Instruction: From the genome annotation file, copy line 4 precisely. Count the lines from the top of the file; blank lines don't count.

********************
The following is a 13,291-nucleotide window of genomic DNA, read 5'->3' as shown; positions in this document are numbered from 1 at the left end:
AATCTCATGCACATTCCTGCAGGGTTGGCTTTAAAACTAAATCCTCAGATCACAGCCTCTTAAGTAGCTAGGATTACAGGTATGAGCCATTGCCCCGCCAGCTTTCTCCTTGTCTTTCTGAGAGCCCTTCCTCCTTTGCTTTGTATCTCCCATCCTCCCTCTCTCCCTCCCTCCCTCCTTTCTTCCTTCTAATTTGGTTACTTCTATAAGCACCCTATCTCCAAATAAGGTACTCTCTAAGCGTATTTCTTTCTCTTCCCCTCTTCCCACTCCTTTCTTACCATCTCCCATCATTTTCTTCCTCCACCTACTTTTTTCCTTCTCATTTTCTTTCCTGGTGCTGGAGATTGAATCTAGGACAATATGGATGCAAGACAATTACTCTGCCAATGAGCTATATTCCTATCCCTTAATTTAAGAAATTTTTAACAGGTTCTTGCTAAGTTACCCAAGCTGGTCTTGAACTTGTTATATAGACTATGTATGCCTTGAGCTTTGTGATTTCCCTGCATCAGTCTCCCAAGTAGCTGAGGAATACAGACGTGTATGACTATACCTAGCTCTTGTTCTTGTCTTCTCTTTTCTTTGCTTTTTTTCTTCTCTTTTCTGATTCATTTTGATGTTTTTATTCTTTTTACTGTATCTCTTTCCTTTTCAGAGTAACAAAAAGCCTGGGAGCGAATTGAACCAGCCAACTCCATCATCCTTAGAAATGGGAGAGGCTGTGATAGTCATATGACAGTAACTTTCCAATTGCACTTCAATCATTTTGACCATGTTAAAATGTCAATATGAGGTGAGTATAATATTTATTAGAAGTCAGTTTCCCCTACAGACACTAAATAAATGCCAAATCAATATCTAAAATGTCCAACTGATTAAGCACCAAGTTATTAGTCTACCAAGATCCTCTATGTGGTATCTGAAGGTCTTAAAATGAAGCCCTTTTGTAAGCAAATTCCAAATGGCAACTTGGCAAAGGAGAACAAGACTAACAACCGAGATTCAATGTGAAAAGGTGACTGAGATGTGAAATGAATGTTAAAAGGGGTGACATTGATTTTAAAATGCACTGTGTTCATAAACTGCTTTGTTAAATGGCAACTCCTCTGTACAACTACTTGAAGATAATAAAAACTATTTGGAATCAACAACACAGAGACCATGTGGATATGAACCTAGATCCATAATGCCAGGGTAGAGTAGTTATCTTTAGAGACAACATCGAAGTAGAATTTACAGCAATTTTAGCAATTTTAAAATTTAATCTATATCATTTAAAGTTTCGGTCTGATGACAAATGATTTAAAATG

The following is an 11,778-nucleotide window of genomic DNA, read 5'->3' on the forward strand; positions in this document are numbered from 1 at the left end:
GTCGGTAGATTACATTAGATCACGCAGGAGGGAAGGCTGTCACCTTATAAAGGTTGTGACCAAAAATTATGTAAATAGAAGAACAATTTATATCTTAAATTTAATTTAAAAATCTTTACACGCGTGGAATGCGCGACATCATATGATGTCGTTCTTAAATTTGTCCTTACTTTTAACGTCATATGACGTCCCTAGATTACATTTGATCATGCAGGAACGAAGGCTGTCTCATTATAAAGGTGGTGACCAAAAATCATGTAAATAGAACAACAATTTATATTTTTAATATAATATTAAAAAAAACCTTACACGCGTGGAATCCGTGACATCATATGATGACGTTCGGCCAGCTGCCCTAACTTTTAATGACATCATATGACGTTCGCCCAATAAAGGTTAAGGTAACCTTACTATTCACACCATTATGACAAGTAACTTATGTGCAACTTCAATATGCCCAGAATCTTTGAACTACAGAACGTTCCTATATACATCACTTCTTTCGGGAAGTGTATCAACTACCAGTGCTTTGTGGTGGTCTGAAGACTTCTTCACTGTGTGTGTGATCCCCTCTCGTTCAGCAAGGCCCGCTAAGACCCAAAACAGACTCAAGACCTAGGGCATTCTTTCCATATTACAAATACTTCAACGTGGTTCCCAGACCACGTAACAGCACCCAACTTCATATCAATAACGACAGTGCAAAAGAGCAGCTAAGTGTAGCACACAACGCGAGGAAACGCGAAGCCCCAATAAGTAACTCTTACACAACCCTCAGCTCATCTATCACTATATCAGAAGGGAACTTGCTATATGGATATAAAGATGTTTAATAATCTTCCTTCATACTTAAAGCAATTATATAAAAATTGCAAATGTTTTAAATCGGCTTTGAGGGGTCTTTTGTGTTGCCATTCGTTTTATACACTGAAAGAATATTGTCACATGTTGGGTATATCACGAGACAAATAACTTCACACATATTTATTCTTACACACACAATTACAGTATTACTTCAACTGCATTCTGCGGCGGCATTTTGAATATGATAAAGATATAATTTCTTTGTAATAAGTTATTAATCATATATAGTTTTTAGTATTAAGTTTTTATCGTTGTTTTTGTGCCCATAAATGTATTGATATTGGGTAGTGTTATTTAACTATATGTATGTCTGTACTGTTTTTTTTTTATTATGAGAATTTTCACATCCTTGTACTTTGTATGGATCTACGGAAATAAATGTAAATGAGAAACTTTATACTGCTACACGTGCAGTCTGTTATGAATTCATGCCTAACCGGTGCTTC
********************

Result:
GTCGGTAGATTACATTAGATCACGCAGGAGGGAAGGCTGTCACCTTATAAAGGTTGTGACCAAAAATTATGTAAATAGAAGAACAATTTATATCTTAAATTTAATTTAAAAATCTTTACACGCGTGGAATGCGCGACATCATATGATGTCGTTCTTAAATTTGTCCTTACTTTTAACGTCATATGACGTCCCTAGATTACATTTGATCATGCAGGAACGAAGGCTGTCTCATTATAAAGGTGGTGACCAAAAATCATGTAAATAGAACAACAATTTATATTTTTAATATAATATTAAAAAAAACCTTACACGCGTGGAATCCGTGACATCATATGATGACGTTCGGCCAGCTGCCCTAACTTTTAATGACATCATATGACGTTCGCCCAATAAAGGTTAAGGTAACCTTACTATTCACACCATTATGACAAGTAACTTATGTGCAACTTCAATATGCCCAGAATCTTTGAACTACAGAACGTTCCTATATACATCACTTCTTTCGGGAAGTGTATCAACTACCAGTGCTTTGTGGTGGTCTGAAGACTTCTTCACTGTGTGTGTGATCCCCTCTCGTTCAGCAAGGCCCGCTAAGACCCAAAACAGACTCAAGACCTAGGGCATTCTTTCCATATTACAAATACTTCAACGTGGTTCCCAGACCACGTAACAGCACCCAACTTCATATCAATAACGACAGTGCAAAAGAGCAGCTAAGTGTAGCACACAACGCGAGGAAACGCGAAGCCCCAATAAGTAACTCTTACACAACCCTCAGCTCATCTATCACTATATCAGAAGGGAACTTGCTATATGGATATAAAGATGTTTAATAATCTTCCTTCATACTTAAAGCAATTATATAAAAATTGCAAATGTTTTAAATCGGCTTTGAGGGGTCTTTTGTGTTGCCATTCGTTTTATACACTGAAAGAATATTGTCACATGTTGGGTATATCACGAGACAAATAACTTCACACATATTTATTCTTACACACACAATTACAGTATTACTTCAACTGCATTCTGCGGCGGCATTTTGAATATGATAAAGATATAATTTCTTTGTAATAAGTTATTAATCATATATAGTTTTTAGTATTAAGTTTTTATCGTTGTTTTTGTGCCCATAAATGTATTGATATTGGGTAGTGTTATTTAACTATATGTATGTCTGTACTGTTTTTTTTTTATTATGAGAATTTTCACATCCTTGTACTTTGTATGGATCTACGGAAATAAATGTAAATGAGAAACTTTATACTGCTACACGTGCAGTCTGTTATGAATTCATGCCTAACCGGTGCTTC